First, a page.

Almost 700 clergymen in the US state of Illinois have been accused of child sexual assault, a far greater number than the Catholic Church had previously disclosed, the state's top prosecutor has said.
Illinois Attorney General Lisa Madigan said the church's revelations that 185 clergy members were credibly accused of sexual abuse fell short of the number her office has uncovered.
The preliminary results of an investigation that began in August found more than 500 additional priests and clergy members with sexual abuse allegations in the state's six dioceses - a total of at least 685 accused.
In a scathing statement, the attorney general's office criticised the church's handling of the abuse allegations, saying investigations were lacking, and in many cases law enforcement and child welfare authorities were not notified.
"The preliminary stages of this investigation have already demonstrated that the Catholic Church cannot police itself," Ms Madigan said.
She added that the church had failed to provide "a complete and accurate accounting of all sexually inappropriate behavior involving priests in Illinois."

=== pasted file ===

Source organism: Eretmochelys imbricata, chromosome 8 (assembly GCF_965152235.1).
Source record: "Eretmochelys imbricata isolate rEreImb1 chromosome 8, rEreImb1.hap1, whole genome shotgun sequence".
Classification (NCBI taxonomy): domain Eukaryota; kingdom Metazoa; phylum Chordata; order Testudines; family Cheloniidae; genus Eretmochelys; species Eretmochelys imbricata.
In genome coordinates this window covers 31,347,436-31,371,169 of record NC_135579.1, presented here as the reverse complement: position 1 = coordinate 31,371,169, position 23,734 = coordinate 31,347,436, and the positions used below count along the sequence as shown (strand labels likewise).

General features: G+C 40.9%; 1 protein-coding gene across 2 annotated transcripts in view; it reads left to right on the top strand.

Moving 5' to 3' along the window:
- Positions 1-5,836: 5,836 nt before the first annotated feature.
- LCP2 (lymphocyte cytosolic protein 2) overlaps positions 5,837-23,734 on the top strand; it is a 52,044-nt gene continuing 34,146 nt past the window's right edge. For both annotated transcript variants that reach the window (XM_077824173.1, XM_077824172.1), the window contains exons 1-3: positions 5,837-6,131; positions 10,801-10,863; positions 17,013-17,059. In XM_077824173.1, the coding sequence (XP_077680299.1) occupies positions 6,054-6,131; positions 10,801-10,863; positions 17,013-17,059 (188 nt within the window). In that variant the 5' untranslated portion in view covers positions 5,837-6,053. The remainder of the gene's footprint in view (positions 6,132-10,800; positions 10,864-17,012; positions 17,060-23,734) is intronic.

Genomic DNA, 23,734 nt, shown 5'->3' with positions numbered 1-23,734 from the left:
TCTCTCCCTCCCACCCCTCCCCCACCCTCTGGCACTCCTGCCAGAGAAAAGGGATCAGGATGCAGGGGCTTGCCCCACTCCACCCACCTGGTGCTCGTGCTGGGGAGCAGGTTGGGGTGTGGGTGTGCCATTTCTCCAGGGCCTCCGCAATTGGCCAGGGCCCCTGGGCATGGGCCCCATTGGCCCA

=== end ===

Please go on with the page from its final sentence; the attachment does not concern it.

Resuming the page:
The Illinois investigation was prompted by a sweeping grand jury report in August that revealed credible allegations against more than 300 suspected predator priests and identified over 1,000 victims of child sex abuse covered up for decades by the Catholic Church in the state of Pennsylvania.
In October, federal authorities for the first time opened an investigation into clergy abuse.
Dioceses in the state reported receiving federal grand jury subpoenas to produce documents.
The Archdiocese of Chicago, the largest of the Illinois dioceses, countered Ms Madigan's report by insisting that all abuse claims are investigated and reported to authorities.
"Since 2006, we have published the names of diocesan priests with substantiated allegations of abuse, and in 2014 we released more than 20,000 documents from these priests' files," the archdiocese said in a statement.
But Ms Madigan's office said allegations of abuse have often not been adequately investigated, if they are scrutinized at all.
Among the reasons for the lack of action were that the accused was deceased or had already resigned.
"This report is both shocking and exactly what we expected," Zach Hiner, executive director of the Survivors Network of those Abused by Priests (SNAP) said.
"We've known for a long time that church officials have been ignoring and minimizing allegations of abuse and this report is just yet another proof point that it is a systemic issue, not a highly localised one."
Since the state investigation opened, the dioceses have added another 45 clergy members to their official lists of those credibly accused of committing child sexual abuse, according to Ms Madigan's office.
The attorney general anticipated additional names will be disclosed as her investigation continues.
"Allegations of sexual abuse of minors, even if they stem from conduct that occurred many years ago, cannot be treated as internal personnel matters," Ms Madigan said.